Thanksgiving dinner is the holiest meal eaten in the American household. While the holiness of Christmas and Good Friday surpass Thanksgiving, Christmas dinner is merely an accident of the Nativity liturgy and neither is Easter dinner conducted by a cleric. On the other hand, the Thanksgiving meal is something of a worship service in and of itself. If Thanksgiving has not already overtaken the Fourth of July as the most sacred day in the American civil religion, the exchange will certainly take place within this generation. America has lately become its own whipping boy, but Thanksgiving is an ecumenical holiday which commemorates a pre-American event wherein persons from a plurality of faiths sat at table together. Unlike the Fourth, the ethos of Thanksgiving is neither insular or even national, but universal.
If there is a Thanksgiving problem, it is not a matter of philosophy or theology, but practicality. What to do when the meal is over? I confess I am not a games person, for having fully enjoyed so much food and drink, the last thing I want to do is relearn the Gordian rules to Settlers of Catan. If eight people are going to sit around in a circle for three hours, I far prefer a nostalgic discussion of which Cameron Crowe films are still watchable or why hip-hop music is no good anymore. Of course, such conversation often requires the children have some pacifying activity to do in the other room, and while I enjoy adult talk as much the next indoorsman, I also feel somewhat guilty at splitting up the family on Thanksgiving so we can all do what we like best. If everyone is going to stay together, what we need to do is either sing or watch a movie, and I can’t sing.
Choosing a good movie for Thanksgiving is a challenge, for the family’s viewing power is only as strong as the youngest child, and at a big Thanksgiving union of friends, the youngest child is often only seven. If the family has not the stomach to begin watching Christmas movies on Thanksgiving, options are limited. Something festive is needed, Thanksgiving is a food holiday, however, most movies about food are also about sex. I had it in mind to pass out the chapters on food from Diane Ackerman’s A Natural History of the Senses to my theological aesthetics class, however, upon revisiting those chapters (thank God I did not rely on memory alone), I found most of them were about oysters, cucumbers, chocolate, cayenne, and vanilla, which meant that none of it was safe for high school. The greatest food movie of all time is Babette’s Feast, but it is foreign and subtitled and makes no sense to little children. There are scores of food documentaries, but as much as I love a good and sumptuous documentary, showing one on Thanksgiving seems a mercilessly dry thing to do. The ideal Thanksgiving movie thus requires a staggering convergence of disparate qualities. It must be…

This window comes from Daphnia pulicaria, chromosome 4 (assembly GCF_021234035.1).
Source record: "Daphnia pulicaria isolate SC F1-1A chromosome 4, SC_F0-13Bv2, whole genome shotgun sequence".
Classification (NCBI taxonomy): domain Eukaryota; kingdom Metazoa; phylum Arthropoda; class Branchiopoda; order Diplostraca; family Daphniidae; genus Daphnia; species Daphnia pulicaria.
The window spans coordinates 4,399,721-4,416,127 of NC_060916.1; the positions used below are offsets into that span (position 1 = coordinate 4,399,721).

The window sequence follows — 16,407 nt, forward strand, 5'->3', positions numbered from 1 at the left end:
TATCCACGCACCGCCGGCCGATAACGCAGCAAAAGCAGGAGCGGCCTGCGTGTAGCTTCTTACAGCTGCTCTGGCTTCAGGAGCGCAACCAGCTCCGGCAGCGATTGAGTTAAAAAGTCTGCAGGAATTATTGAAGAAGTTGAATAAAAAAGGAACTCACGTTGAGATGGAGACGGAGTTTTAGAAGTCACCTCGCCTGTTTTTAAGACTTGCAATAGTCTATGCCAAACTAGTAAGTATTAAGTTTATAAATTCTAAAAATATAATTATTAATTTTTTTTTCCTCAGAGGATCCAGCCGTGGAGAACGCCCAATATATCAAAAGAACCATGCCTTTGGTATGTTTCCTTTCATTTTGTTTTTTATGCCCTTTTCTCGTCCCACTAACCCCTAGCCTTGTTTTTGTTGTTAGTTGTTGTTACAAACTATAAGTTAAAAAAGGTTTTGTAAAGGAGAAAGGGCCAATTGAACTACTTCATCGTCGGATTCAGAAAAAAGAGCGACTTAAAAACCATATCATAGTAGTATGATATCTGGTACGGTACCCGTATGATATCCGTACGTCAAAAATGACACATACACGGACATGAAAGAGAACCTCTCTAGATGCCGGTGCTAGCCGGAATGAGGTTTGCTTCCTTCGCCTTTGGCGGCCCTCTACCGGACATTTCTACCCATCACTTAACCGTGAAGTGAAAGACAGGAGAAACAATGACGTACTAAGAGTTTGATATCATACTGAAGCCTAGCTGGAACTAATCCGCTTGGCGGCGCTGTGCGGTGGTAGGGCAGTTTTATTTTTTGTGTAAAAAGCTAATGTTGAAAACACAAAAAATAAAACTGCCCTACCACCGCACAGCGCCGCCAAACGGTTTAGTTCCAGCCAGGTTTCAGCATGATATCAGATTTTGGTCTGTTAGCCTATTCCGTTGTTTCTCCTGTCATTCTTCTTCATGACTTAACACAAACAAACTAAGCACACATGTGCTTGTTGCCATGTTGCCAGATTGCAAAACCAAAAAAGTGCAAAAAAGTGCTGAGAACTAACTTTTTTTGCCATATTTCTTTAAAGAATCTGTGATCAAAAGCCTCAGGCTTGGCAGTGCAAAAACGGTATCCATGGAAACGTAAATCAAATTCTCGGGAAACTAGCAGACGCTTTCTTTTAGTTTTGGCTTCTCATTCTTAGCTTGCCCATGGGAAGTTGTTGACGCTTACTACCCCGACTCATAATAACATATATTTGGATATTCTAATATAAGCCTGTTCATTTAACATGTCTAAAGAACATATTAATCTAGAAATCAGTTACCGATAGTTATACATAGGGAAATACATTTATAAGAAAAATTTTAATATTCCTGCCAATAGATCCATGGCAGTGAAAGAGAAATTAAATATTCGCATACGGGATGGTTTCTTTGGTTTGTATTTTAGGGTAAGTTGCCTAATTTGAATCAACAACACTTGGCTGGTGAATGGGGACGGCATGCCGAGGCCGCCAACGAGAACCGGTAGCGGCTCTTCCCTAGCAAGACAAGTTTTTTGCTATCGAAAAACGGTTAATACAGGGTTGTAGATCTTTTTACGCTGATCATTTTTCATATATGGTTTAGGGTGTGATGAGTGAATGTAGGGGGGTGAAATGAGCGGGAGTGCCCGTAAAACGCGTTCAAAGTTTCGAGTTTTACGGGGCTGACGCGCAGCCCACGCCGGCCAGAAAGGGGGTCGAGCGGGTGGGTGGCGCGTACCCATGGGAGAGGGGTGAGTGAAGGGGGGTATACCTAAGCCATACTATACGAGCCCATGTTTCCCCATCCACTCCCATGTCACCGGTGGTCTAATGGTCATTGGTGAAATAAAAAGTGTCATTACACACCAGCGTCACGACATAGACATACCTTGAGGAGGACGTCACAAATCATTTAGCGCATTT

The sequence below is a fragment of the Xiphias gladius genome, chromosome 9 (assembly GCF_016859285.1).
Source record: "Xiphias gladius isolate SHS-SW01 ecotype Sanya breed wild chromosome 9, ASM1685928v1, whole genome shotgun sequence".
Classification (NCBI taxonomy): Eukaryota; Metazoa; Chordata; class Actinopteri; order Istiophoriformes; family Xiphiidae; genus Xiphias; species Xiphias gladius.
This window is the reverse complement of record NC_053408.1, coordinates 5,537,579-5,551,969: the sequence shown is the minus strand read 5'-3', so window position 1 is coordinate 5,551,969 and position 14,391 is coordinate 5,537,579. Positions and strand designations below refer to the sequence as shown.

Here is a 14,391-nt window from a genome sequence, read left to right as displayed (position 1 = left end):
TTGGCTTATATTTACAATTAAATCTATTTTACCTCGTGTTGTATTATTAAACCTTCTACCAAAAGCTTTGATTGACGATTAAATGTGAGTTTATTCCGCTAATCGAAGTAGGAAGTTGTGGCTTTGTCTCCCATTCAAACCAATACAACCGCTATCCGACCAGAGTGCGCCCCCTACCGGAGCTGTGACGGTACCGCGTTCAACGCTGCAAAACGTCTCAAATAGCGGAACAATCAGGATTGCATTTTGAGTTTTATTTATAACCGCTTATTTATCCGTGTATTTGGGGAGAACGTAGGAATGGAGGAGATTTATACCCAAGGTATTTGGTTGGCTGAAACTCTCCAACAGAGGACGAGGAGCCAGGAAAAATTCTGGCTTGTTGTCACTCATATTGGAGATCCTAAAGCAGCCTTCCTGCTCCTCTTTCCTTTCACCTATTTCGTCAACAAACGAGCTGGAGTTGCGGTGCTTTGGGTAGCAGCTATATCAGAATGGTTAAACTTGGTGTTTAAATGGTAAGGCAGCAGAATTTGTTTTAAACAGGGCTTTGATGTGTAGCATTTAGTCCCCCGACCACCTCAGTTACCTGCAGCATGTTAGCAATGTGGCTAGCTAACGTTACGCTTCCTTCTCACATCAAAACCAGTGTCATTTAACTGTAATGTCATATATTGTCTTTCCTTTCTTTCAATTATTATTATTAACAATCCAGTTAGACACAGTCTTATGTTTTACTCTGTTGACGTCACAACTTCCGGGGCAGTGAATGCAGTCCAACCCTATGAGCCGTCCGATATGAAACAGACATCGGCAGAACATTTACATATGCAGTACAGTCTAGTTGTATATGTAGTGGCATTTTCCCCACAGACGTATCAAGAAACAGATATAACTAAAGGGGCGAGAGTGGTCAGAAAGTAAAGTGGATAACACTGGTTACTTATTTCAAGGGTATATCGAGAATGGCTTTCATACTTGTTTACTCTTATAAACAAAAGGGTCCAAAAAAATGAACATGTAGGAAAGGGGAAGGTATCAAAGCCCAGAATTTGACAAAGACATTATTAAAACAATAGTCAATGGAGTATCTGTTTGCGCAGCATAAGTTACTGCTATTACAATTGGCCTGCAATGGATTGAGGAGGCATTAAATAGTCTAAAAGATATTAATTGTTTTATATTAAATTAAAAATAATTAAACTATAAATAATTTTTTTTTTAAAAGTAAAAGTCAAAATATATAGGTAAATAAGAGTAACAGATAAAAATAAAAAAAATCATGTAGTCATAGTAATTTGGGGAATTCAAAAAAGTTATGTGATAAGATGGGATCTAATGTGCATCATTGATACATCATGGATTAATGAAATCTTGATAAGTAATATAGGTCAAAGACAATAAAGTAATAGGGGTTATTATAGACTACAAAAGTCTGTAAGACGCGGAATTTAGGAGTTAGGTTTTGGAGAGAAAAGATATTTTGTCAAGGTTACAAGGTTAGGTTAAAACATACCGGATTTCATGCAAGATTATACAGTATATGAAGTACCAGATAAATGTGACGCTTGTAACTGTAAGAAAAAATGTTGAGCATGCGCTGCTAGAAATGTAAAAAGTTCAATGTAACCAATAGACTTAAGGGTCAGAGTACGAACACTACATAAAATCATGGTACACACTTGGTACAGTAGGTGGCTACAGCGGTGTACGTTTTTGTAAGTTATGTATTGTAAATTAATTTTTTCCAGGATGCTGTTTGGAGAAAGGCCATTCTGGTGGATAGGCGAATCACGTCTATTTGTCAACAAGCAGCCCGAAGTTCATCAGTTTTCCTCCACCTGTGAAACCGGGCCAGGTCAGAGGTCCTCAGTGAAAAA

for children, meaning it has animals in it
for children, meaning it has children in it
for adults, meaning it is clever
for adults, meaning it is not zany
Perhaps, you think, it would just be easier to bite the bullet and ask someone to explain the rules to Settlers of Catan once more. However, there is a film which meets all these qualities, and it is Wes Anderson’s The Fantastic Mr. Fox, my go to Thanksgiving film.
To limit the film to a single theme would be a bit unfair, for a subtly troubled marriage sits at the center of the plot, and the story of a troubled marriage is really a story about everything in the world. The troubled marriage is not so troubled as to alarm a child, but every viewer north of middle school will perceive the potential divorce which lurks behind several significant breaches of trust which occur in the second act. This might make the show sound like an overly serious affair, though it’s not, it’s a comedy, and small children will be wowed (transfixed, tranquilized) by the presence of animals, even children animals, and their humorous jealousies, little crushes, and ill-advised capers. The color palette of the film is a pleasing harmony of burnt oranges, greys, browns, and yellows, and the score and soundtrack contain none of the bombast, shouting, crashes, and cringe-inducing sound effects typical of the happy, nihilistic dreck marketed for children these days.
The titular Mr. Fox of the film has a taste for the best food and drink of the world, and his obsession with haute things has jeopardized the safety of his family and the integrity of his marriage. As a film fit for Thanksgiving, though, I might describe Mr. Fox as the story of a gourmand and a glutton who painfully learns to be content with the common things of the world. If the average food show is meant to inspire food lust for unobtainably perfect sauces, cheeses too rare for the US, and paycheck wines, The Fantastic Mr. Fox is about taking satisfaction in the good enough table. If you’re not going to eat Babette’s actual feast on Thanksgiving, Mr. Fox will push you toward contentment and gratitude for whatever your hand has found to eat.
Pairs well with a high abv stout.